Gifted Education in Africa – Part 2

In Part One we examined a somewhat questionable initiative to support pan-African gifted education.

In Part Two we will review two more positive programmes, each of them driven from the UK.

IGGY in Africa

In 2007 the University of Warwick completed its 5-year contract with the English Government to run the National Academy for Gifted and Talented Youth.

The 2007 World Conference took place at Warwick University, which used it to announce the formation of IGGY – The International Gateway for Gifted Youth.

IGGY is essentially an international network for G&T 7-19 year-olds which combines a variety of online activities with international summer schools.

Membership is currently free, but summer schools cost £1,000 per student plus travel costs. A limited number of means-tested bursaries is offered .

IGGY is linked with the host University’s ‘Warwick in Africa‘ project, which is currently focused mainly on South Africa (through its relationship with the University of Witwatersrand) and Tanzania, though with plans to expand into Mozambique.

During 2009, IGGY enrolled 43 gifted South African pupils from partner township schools and three of these attended the IGGY summer school in Warwick in the summer of that year.

In August 2010 IGGY is running a summer school in Warwick and another in Botswana, the latter in partnership with the Botswana Ministry of Education and Botswana Accountancy College (which is providing the venue).

Since the full tuition cost is £1,000 and the air fare is around £900 return from London, it would be interesting to know more about the nationality and background of those attending.

Botswana press reports suggest there will be up to 90 participants, 50% of them from Botswana. My guess is that others are likely to be drawn from international and private schools in neighbouring countries such as Kenya, Tanzania and Zambia. We know that 10 South African township pupils will receive scholarships to attend.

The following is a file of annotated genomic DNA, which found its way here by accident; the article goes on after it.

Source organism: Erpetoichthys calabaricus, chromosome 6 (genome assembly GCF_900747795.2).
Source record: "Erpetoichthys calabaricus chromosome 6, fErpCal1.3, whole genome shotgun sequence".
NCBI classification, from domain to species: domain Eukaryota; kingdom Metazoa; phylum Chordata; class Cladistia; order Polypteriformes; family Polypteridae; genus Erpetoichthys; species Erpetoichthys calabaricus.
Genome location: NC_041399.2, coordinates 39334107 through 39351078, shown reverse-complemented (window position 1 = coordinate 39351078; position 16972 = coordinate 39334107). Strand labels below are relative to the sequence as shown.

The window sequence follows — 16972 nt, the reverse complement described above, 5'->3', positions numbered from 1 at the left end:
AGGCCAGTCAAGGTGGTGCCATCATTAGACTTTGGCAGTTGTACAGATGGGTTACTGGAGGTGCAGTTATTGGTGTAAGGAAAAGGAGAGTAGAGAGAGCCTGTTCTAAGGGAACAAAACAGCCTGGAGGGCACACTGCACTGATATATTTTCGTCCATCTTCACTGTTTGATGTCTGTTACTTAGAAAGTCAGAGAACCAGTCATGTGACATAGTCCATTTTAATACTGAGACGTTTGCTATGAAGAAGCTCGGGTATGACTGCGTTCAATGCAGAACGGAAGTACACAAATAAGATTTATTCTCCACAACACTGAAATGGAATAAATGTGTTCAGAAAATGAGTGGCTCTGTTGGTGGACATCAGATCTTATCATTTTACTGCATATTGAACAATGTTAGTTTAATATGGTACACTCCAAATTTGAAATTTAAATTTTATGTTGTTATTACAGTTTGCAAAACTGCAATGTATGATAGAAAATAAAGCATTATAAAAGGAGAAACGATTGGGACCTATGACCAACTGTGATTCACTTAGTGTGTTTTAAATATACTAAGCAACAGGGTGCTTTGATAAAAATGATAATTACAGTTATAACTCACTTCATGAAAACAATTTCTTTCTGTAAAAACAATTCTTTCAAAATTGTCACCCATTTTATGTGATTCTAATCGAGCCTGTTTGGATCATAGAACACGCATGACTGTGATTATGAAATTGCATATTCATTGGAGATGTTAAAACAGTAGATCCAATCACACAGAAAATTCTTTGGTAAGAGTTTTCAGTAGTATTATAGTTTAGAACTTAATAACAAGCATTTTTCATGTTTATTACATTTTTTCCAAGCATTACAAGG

Current plans for IGGY include strengthening membership in the South African townships, creating an ‘IGGY hub’ at Wits, and providing six IGGY scholarships for South African learners and two for Tanzanian learners (costing £2,500 per scholarship).

Warwick is coy about the size of IGGY’s membership – which suggests overall numbers are relatively small. Furthermore, I can find no published evaluation.

That said, this initiative is clearly delivering a significant and tangible benefit to African G&T youngsters, including a few from notably disadvantaged backgrounds.

Of course, this activity isn’t entirely philanthropic. Like many others, Warwick has a mission to establish itself as a global university, so strengthening its capacity to generate income, recruit the best staff and attract international students against strong competition.

But there are significant benefits in both directions, which generates strong interest in Africa as well as in more developed countries, as this Association of Commonwealth Universities website demonstrates.

The African Gifted Foundation

The African Gifted Foundation was established by Tom Ilube, Chief Executive Officer at Garlik, an online identity protection company.

He is of Nigerian origin, having been educated mainly at Edo College and the University of Benin, both in Benin City, capital of Edo State in Southern Nigeria. But he also spent time at school in Kampala, Uganda and at a state school in Teddington, England.

Ilube subsequently worked for several companies including the London Stock Exchange (1986-87), Price Waterhouse Coopers (1990-94) and Goldman Sachs (1994-96). In 1996 he founded a software company, Lost Wax (1996-2003), before moving to Egg (2003-05), after which he co-founded Garlik.

He is a Trustee and Governor of three academies in England, including Hammersmith Academy, due to open in 2011…And he has his own blog which throws a personal light on his activities.

Who else is involved?

The Foundation is a UK registered charity whose Patron is Dr Mamphela Ramphele from South Africa, a former Managing Director of the World Bank and Vice-Chancellor of the University of Cape Town.

Trustees include:

  • Frank Russell, Director of the Centre for African Development Research and Education (CADRE), which is engaged in capacity building, education and research projects;
  • Andrew Alli, the Nigerian President and CEO of the Africa Finance Corporation (AFC), an investment bank and development finance institution based in Lagos.